Jacks upset Rangers, 4-3, in Game 1

April 17, 1993|By Doug Brown | Doug Brown,Staff Writer

BINGHAMTON, N.Y. -- The Binghamton Rangers missed their wake-up call.

The Springfield Indians issued it early in the week. Seeded No. 4 in the American Hockey League's Northern Division, Springfield won the first two games of its first-round playoff series against the top-seeded Providence Bruins.

If it could happen to Providence, it could happen to Binghamton, the class of the AHL. And it did.

Again it was No. 1 against No. 4. Facing the Skipjacks -- who claimed the fourth and final playoff spot in the Southern Division -- the Rangers bowed, 4-3, in the opener of their best-of-seven series last night before 3,440 at the Broome County Veterans Memorial Arena. The teams will meet in Game 2 here tonight.

"Look at Providence-Springfield," Binghamton coach Colin Campbell said before the game. "That could easily go seven games."

The Rangers may have looked at Springfield-Providence, but not hard enough.

The Skipjacks, who were 0-8-2 against Binghamton during the regular season, entered the third period with a 2-1 lead. After Jean-Yves Roy tied the score at 2 at 8:34, John Byce and Eric Murano scored within 27 seconds to give the Skipjacks a 4-2 lead. It was Murano's second goal of the game. Alexei Kovalev scored Binghamton's final goal with 18 seconds remaining.

"We played as well as we can in a lot of areas," Skipjacks coach Barry Trotz said. "We stayed focused and got some great efforts. We felt if we could weather the first 10 minutes, it would frustrate them. After that, we got more confident with each shift."

Trotz lauded the play of Byron Dafoe (33 saves) and veterans Mark Hunter, Byce and Jeff Greenlaw.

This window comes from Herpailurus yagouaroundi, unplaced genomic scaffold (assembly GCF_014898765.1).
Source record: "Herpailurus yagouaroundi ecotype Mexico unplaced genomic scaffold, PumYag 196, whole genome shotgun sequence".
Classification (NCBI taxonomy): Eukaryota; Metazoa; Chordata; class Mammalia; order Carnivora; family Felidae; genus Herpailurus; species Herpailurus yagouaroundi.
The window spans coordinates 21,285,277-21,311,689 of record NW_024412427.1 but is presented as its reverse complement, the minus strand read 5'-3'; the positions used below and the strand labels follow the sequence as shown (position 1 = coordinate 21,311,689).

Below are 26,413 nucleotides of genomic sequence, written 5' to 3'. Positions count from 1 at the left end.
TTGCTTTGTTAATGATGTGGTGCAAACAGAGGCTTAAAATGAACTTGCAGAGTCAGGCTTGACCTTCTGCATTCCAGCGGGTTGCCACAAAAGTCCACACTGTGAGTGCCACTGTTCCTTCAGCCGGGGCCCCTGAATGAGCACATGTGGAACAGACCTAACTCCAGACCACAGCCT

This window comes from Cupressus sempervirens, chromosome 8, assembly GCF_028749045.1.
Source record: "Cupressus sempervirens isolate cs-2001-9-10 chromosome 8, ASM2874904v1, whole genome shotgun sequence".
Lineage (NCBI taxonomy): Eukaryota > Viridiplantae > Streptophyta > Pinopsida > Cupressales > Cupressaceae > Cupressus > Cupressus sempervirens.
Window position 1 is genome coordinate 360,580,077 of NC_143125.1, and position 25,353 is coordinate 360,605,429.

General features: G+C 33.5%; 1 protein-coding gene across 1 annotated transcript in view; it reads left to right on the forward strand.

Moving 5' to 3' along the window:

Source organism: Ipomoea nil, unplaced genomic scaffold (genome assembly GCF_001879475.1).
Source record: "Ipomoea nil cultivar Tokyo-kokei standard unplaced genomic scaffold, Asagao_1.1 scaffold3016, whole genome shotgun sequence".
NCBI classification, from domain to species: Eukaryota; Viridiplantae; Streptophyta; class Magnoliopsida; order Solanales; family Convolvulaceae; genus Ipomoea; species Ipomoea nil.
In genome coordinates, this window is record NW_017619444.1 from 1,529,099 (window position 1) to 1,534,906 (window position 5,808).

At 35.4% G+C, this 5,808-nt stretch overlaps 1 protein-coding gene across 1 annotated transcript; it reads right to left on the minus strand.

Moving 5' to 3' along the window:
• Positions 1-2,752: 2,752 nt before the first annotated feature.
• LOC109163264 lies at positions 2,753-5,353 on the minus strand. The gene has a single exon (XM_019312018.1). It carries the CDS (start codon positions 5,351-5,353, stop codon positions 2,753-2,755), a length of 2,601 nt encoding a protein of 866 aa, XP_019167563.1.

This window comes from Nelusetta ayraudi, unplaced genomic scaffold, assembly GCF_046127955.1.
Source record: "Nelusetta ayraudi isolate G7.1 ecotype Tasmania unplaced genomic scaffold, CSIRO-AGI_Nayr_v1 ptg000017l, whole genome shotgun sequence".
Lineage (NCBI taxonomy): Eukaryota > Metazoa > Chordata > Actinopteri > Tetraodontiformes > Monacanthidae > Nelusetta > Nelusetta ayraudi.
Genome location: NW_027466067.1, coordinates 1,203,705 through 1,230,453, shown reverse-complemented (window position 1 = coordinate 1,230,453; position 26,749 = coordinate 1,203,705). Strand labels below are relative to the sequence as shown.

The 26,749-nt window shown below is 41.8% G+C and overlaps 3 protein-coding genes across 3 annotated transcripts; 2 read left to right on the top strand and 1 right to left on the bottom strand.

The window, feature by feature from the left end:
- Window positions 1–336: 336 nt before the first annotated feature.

"They set the tone, bumping people at the start," Trotz said. "If you can get the veterans to lead by example like that, it's contagious."

Binghamton converted only one of its six power-play opportunities, which Dafoe thought was a key.

"We struggled with our penalty killing all year," he said. "This time the guys really came up big."

The Skipjacks played a strong first period, as if all the players were focused on the task.

Most of the action was in front of Dafoe, but he held firm. The Rangers outshot Baltimore in the period 19-9.

A goal by Victor Gervais gave the Skipjacks a 1-0 edge 4:26 into the game and Dafoe held it throughout the period. After being recalled from the Hampton Roads Admirals in late March, Gervais scored two goals in 10 games with the Skipjacks.

Four minutes into the second period, Craig Duncanson tied it. Dafoe was so disgusted after the flurry of activity in front of the net that -- by then on his hands and knees and with his head in the net -- he hurled the puck out across the ice.

With 4:19 left in the period, Murano gave Baltimore the lead again at 2-1. It gave Murano 31 points in 33 games since being traded by Hamilton to Baltimore.

The Rangers were reinforced by the arrival from the parent New York Rangers of Kovalev, a 19-year-old defenseman from Russia. He played in 64 games with New York, scoring 38 points, including three game-winning goals. In 13 games with Binghamton, he had 24 points, including eight power-play goals.

When the series switches to Baltimore Friday, the Rangers might have two more defensemen from New York -- Sergei Zubov and Peter Andersson. Both were with New York for its game last night at Washington, but are balking at playing in the AHL playoffs. They want to play for their nations in the World Championships -- Zubov for the Unified Team, and Andersson for Sweden.

NOTES: Don Biggs, Binghamton's AHL scoring champion, ranks ninth in league playoff scoring with 67 points in 56 games. . . . Baltimore's John Slaney finished the regular season as the AHL's top-scoring rookie defenseman with 66 points.

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